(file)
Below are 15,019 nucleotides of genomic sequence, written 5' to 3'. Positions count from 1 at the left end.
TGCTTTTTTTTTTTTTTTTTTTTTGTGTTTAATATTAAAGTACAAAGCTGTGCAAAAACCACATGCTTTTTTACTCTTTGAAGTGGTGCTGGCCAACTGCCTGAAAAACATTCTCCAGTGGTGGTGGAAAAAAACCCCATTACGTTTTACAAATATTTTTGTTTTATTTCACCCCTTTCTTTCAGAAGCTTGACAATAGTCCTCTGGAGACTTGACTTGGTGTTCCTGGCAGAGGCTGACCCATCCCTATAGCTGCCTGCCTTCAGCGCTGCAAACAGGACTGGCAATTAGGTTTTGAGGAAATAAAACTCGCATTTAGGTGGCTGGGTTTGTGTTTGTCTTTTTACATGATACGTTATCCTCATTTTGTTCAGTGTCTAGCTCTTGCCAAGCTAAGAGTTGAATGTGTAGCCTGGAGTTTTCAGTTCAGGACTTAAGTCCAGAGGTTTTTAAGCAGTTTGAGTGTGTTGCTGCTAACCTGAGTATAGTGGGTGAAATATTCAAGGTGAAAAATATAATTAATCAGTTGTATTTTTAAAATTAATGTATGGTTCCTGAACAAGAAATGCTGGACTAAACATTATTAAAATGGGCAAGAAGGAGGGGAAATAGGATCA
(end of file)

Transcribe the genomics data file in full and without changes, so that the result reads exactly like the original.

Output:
Below are 15,019 nucleotides of genomic sequence, written 5' to 3'. Positions count from 1 at the left end.
TGCTTTTTTTTTTTTTTTTTTTTTGTGTTTAATATTAAAGTACAAAGCTGTGCAAAAACCACATGCTTTTTTACTCTTTGAAGTGGTGCTGGCCAACTGCCTGAAAAACATTCTCCAGTGGTGGTGGAAAAAAACCCCATTACGTTTTACAAATATTTTTGTTTTATTTCACCCCTTTCTTTCAGAAGCTTGACAATAGTCCTCTGGAGACTTGACTTGGTGTTCCTGGCAGAGGCTGACCCATCCCTATAGCTGCCTGCCTTCAGCGCTGCAAACAGGACTGGCAATTAGGTTTTGAGGAAATAAAACTCGCATTTAGGTGGCTGGGTTTGTGTTTGTCTTTTTACATGATACGTTATCCTCATTTTGTTCAGTGTCTAGCTCTTGCCAAGCTAAGAGTTGAATGTGTAGCCTGGAGTTTTCAGTTCAGGACTTAAGTCCAGAGGTTTTTAAGCAGTTTGAGTGTGTTGCTGCTAACCTGAGTATAGTGGGTGAAATATTCAAGGTGAAAAATATAATTAATCAGTTGTATTTTTAAAATTAATGTATGGTTCCTGAACAAGAAATGCTGGACTAAACATTATTAAAATGGGCAAGAAGGAGGGGAAATAGGATCA